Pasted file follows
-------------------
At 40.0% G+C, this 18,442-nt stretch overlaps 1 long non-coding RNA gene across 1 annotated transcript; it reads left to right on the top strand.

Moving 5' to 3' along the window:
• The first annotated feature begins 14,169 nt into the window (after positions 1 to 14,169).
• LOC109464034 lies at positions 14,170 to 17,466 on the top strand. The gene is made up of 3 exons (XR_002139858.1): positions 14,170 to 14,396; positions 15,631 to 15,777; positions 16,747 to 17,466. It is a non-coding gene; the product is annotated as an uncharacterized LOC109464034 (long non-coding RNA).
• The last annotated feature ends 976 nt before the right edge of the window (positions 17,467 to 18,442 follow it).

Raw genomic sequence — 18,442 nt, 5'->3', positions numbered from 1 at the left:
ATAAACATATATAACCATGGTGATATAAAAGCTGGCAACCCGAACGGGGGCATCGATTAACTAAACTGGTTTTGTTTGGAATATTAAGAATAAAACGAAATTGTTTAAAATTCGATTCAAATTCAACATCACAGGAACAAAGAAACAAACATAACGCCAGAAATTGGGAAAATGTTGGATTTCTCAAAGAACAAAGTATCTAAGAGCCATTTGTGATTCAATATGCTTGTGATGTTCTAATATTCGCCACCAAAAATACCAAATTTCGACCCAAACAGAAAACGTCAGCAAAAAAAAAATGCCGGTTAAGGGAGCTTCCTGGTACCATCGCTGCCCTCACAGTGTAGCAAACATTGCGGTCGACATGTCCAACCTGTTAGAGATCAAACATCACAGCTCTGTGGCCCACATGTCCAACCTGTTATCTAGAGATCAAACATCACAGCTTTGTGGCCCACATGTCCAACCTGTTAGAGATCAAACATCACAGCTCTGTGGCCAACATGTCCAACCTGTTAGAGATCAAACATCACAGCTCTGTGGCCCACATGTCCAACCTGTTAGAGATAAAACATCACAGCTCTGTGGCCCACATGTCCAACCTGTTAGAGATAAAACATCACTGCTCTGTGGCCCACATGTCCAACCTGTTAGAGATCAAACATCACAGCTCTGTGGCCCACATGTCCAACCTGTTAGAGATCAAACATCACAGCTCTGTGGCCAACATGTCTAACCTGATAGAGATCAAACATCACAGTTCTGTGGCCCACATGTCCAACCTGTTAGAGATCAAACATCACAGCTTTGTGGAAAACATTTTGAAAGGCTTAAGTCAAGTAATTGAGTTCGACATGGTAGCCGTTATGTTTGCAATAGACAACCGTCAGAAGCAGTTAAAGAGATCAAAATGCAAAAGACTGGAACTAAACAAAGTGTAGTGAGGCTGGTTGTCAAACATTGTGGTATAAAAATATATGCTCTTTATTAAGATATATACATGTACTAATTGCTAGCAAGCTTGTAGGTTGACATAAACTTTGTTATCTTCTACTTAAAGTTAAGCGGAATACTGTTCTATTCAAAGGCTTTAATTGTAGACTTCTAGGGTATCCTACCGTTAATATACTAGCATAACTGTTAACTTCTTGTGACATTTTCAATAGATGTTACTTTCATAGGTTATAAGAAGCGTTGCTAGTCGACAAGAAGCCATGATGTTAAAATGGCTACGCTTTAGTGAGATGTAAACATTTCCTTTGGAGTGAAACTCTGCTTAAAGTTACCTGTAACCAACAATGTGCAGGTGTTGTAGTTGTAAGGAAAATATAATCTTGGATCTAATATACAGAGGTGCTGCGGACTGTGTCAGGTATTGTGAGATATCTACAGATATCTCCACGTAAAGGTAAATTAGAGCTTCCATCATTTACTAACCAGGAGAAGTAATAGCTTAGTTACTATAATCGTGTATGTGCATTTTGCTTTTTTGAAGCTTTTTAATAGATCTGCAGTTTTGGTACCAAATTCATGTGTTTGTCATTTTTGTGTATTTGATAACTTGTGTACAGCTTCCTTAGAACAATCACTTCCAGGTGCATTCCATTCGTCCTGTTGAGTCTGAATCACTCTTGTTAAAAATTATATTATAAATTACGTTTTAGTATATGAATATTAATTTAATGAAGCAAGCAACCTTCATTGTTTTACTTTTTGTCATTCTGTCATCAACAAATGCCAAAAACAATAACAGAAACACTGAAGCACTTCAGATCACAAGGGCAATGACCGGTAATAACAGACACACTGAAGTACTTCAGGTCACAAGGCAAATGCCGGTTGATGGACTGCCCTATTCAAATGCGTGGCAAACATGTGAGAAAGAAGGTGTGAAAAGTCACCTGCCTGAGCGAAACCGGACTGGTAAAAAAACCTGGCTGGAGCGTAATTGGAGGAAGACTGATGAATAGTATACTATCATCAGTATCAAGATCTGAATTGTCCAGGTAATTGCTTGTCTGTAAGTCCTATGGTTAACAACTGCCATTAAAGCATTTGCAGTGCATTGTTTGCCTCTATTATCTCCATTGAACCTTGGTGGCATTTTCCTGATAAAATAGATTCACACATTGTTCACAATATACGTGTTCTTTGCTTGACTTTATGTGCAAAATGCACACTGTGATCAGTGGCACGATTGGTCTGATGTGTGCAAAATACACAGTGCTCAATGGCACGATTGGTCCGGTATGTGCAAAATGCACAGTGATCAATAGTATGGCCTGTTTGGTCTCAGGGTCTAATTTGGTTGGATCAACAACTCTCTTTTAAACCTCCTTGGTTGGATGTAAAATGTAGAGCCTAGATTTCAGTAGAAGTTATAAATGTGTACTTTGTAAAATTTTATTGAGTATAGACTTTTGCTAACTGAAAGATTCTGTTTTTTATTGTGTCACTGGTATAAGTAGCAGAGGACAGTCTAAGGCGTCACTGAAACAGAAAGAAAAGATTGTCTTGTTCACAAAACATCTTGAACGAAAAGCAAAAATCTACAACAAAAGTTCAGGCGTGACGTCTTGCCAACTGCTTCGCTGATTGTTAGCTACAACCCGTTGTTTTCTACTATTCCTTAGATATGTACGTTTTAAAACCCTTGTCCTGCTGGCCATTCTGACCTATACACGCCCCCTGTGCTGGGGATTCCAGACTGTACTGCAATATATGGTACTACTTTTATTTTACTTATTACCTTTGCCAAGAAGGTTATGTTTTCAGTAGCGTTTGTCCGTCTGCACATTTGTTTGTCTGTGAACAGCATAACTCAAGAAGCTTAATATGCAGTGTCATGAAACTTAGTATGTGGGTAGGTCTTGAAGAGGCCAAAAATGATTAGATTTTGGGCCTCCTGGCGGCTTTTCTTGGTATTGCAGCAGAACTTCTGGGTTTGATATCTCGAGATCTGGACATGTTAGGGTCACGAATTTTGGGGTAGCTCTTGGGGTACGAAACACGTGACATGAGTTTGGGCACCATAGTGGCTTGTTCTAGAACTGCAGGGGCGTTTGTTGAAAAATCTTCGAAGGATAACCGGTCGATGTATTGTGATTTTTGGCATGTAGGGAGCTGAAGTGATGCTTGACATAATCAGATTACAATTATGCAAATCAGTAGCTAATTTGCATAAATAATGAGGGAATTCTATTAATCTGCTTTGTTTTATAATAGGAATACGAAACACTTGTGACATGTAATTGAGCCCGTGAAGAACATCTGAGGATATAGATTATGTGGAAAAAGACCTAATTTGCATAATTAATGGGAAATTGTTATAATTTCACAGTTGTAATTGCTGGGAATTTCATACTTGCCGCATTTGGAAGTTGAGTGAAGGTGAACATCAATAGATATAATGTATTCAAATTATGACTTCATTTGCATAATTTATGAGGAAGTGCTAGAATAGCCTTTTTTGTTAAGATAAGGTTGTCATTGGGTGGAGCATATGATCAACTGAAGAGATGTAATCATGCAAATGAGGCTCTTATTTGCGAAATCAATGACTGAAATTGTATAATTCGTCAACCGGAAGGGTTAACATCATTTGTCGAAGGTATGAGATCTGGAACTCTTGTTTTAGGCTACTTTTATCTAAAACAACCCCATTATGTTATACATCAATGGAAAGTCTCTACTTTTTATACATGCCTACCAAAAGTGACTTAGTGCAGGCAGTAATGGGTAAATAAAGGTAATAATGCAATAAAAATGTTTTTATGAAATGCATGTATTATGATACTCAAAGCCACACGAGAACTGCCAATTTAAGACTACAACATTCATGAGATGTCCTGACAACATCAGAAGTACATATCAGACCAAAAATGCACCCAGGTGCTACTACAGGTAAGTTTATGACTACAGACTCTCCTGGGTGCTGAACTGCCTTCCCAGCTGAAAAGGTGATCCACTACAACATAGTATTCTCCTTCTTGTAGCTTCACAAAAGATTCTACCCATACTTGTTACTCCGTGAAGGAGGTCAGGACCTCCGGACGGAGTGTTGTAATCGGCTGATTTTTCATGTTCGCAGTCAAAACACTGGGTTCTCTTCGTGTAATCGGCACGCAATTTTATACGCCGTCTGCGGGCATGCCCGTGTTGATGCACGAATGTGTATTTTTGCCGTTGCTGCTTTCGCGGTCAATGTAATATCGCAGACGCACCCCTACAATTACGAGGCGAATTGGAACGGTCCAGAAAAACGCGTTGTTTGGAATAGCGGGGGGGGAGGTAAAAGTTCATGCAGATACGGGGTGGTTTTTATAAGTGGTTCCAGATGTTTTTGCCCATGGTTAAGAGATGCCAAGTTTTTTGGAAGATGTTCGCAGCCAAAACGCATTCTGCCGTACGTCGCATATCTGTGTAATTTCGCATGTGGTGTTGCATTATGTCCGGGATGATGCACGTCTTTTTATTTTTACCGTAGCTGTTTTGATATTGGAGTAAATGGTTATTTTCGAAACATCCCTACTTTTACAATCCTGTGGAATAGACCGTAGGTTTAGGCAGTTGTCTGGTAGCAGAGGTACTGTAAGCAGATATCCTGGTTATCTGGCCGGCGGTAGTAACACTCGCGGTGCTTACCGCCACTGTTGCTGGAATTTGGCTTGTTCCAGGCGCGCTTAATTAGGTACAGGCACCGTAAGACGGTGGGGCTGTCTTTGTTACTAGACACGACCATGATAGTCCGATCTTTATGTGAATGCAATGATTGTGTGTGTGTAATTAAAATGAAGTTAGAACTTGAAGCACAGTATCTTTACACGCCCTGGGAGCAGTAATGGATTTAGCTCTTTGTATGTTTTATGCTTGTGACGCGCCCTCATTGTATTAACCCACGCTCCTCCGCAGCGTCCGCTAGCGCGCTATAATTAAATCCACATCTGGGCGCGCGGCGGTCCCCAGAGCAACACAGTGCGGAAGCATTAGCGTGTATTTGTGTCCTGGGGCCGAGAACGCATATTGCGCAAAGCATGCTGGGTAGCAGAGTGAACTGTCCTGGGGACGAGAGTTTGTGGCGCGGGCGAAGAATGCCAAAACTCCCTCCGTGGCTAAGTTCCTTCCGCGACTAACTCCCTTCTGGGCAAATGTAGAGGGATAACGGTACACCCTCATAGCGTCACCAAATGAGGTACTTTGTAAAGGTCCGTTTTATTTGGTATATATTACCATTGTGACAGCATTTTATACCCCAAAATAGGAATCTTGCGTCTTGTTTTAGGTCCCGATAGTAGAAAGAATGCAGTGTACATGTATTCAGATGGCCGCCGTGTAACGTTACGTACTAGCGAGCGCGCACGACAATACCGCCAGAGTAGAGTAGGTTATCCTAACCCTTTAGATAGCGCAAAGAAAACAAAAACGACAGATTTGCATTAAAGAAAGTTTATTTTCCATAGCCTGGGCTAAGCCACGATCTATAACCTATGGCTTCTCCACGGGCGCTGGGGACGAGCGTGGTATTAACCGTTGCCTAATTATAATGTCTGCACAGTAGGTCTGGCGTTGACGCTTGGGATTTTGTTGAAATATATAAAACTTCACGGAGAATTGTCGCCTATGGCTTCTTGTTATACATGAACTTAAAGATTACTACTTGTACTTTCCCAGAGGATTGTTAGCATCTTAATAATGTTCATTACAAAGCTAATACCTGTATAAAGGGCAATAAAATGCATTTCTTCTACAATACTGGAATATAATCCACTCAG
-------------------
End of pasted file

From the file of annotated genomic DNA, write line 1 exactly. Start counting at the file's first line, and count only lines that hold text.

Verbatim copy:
At 40.0% G+C, this 18,442-nt stretch overlaps 1 long non-coding RNA gene across 1 annotated transcript; it reads left to right on the top strand.